Poppy In memoriam Poppy

Lieutenant Robert Campbell Russell

 

 

Russell 1

 

Robert Campbell Russell was born on 15 April 1889 at 95 My Lady's Road, Belfast, the fifth and last child of clerk and warehouseman Alfred Russell and his wife Sarah Ellen (formerly Robinson). He also had two half-sisters from his father's previous marriage. Robert's mother died in 1906, his father two years later and his oldest brother Alfred Henry in 1909. By 1911 he was living with his sisters Jane and Mary, and Jane's husband David Frederick Moore, at Cregagh, East Belfast, and working as a warehouseman in the wholesale drapery business. They later moved to The Croft, Whitehead, Robert working for the firm Messrs Lindsay Brothers, Donegall Place, Belfast.

Russell enlisted in the North Irish Horse at Belfast on 9 October 1914 (No.1297). The previous day he had applied for a commission in the Royal Irish Rifles, but for some reason this was not accepted. He was promoted to lance corporal on 9 February 1915 and corporal the following June.

In mid-year Russell embarked for England with B Squadron, finding billets at Lawn Park Camp, Apsley End, near Hemel Hempstead, while awaiting orders for France. On 23 July he applied for a commission in the 7th (Service) Battalion, North Staffordshire Regiment. He was appointed 2nd lieutenant on 16 August.

Russell embarked for overseas service on 14 May 1916, arriving at Basra in the Middle East a month later and joining his regiment in the field on 8 July. However a month later he was hospitalised, having contracted typhoid. He was shipped to India for treatment. On his recovery Russell returned to his regiment, joining it in the field on 19 May 1917. Four months later he was again hospitalised, at Bagdad, this time for just a month.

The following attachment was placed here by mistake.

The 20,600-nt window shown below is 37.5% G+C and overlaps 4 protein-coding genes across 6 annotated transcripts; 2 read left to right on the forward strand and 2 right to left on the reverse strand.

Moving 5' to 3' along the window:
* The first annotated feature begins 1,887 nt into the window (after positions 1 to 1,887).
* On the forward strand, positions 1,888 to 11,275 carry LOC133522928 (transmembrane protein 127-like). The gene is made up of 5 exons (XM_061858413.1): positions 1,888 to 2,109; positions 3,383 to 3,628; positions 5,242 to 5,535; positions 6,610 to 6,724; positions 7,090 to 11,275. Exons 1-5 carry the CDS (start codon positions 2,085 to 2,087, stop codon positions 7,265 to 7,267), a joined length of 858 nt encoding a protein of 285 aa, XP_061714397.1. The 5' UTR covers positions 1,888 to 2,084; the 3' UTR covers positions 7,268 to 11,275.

Russell was promoted to lieutenant on 1 July 1917.

In July 1918 Russell was sent with his battalion to North Persia to join the Dunsterforce expedition, helping in the defence of Baku from Turkish forces. He was slightly wounded in action on 26 August and then more seriously in the fighting five days later. He died in the Military Hospital at Baku on 31 August.

Some months later the Belfast News-Letter reported:

The officer commanding his battalion writes:- "He did most exceptional and gallant work on that day (31st August), and also on a previous occasion. I had given him a special job to cover the retirement of another unit in case they were forced back. He did this so well that the unit had practically no casualties in the retirement. He was one of the last to leave the position, and was hit in the body just before coming away. He was carried in by one of our men, Private ____, a long distance, and these two were the actual last to leave. I saw him in the ambulance on his way to the Russian hospital train, and had a word or two with him. He died the same evening in the British hospital in town."

Russell was buried in Baku British Military Cemetery, Plot 1, Row A, Grave 13, in what is now Azerbaijan. The cemetery was destroyed during the Soviet era. He is now commemorated on the Baku Memorial.

Lieutenant Russell was mentioned in the despatch of Lieutenant-General Sir W.R. Marshall, commander in chief of the Mesopotamian Expeditionary Force, on 7 February 1919.

 

Image of memorial kindly provided by Steve Rogers, Project Co-ordinator of the The War Graves Photographic Project, www.twgpp.org. Image of Lieutenant Russell from the Belfast Evening Telegraph kindly provided by Nigel Henderson, Researcher at History Hub Ulster (www.greatwarbelfastclippings.com).